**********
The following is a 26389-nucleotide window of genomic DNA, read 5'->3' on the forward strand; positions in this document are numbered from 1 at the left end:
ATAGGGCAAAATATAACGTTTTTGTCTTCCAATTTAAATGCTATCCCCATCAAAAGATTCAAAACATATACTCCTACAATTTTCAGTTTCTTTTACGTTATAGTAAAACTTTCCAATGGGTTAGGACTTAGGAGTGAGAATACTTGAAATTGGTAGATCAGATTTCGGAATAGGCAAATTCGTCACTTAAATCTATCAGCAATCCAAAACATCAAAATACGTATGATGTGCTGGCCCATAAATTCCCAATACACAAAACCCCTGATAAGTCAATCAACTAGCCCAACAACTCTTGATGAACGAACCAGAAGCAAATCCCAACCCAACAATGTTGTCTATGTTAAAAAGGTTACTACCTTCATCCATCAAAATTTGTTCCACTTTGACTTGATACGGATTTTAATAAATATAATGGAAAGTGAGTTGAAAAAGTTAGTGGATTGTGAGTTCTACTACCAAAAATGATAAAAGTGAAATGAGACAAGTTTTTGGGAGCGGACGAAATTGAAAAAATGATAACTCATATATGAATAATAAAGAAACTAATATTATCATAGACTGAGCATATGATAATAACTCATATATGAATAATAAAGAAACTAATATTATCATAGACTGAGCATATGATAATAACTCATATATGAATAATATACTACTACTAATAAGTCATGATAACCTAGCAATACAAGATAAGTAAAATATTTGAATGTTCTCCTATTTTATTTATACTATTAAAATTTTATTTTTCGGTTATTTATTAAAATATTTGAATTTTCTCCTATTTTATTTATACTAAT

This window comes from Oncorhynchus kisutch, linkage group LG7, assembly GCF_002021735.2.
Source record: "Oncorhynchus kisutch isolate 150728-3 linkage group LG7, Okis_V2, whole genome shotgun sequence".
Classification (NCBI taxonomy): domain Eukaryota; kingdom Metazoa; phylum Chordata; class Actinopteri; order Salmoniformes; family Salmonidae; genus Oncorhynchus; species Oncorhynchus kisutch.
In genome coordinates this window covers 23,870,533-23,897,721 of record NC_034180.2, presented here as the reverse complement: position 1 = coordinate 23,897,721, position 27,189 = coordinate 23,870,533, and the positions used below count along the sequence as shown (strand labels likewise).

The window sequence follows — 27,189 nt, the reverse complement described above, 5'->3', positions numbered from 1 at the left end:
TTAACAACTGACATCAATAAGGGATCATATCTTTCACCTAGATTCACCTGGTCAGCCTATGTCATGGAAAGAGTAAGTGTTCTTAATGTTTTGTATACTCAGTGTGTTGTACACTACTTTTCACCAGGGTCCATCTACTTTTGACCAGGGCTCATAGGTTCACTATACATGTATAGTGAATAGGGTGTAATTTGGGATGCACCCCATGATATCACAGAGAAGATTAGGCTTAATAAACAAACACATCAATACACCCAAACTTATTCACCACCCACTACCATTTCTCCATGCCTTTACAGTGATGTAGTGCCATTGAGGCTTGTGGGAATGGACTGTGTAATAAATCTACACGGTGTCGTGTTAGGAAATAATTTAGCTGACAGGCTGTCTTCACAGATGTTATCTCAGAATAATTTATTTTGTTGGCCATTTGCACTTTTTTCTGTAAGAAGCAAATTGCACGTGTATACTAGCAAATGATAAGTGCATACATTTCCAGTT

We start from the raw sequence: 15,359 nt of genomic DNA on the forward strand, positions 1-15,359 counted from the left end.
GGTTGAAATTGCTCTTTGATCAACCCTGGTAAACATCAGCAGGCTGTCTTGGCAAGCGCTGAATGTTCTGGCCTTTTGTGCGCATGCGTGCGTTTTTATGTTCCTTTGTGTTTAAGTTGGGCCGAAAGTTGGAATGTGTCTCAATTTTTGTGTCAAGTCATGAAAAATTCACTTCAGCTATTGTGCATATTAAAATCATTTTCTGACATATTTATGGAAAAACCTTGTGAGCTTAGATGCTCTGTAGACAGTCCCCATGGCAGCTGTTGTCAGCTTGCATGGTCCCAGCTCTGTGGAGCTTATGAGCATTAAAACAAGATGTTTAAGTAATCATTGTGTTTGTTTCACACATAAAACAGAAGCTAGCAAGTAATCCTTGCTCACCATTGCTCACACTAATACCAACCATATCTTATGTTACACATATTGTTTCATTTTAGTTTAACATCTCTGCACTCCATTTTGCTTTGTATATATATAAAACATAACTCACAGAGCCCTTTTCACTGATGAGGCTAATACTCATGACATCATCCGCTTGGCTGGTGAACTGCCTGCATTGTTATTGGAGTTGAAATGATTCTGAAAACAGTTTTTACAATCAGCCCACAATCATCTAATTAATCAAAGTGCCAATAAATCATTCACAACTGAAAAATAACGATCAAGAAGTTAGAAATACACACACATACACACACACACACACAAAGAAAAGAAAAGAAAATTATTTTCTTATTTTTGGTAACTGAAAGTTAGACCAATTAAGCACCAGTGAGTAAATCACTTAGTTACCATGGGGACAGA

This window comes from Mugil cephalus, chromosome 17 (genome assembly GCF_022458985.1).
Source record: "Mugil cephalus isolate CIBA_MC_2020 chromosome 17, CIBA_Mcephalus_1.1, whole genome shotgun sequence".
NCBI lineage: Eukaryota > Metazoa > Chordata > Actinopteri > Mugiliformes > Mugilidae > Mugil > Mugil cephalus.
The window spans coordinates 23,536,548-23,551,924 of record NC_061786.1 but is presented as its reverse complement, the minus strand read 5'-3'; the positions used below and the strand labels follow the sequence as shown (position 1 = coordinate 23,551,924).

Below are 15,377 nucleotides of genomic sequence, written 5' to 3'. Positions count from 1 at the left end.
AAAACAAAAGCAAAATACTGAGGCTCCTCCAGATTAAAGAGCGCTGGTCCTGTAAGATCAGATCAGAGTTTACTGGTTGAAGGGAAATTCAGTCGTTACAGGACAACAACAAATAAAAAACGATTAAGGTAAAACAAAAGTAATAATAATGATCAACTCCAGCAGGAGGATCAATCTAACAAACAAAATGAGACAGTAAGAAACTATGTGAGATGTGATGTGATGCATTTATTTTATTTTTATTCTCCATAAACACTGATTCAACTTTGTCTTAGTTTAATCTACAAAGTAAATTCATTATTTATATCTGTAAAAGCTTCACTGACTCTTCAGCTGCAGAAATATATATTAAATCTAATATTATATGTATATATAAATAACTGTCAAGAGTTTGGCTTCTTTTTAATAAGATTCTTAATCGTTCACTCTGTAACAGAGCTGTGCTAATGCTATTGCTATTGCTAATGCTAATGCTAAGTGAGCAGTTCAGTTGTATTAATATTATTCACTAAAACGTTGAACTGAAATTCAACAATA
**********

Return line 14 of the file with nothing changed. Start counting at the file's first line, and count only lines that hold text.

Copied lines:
The window spans coordinates 23,536,548-23,551,924 of record NC_061786.1 but is presented as its reverse complement, the minus strand read 5'-3'; the positions used below and the strand labels follow the sequence as shown (position 1 = coordinate 23,551,924).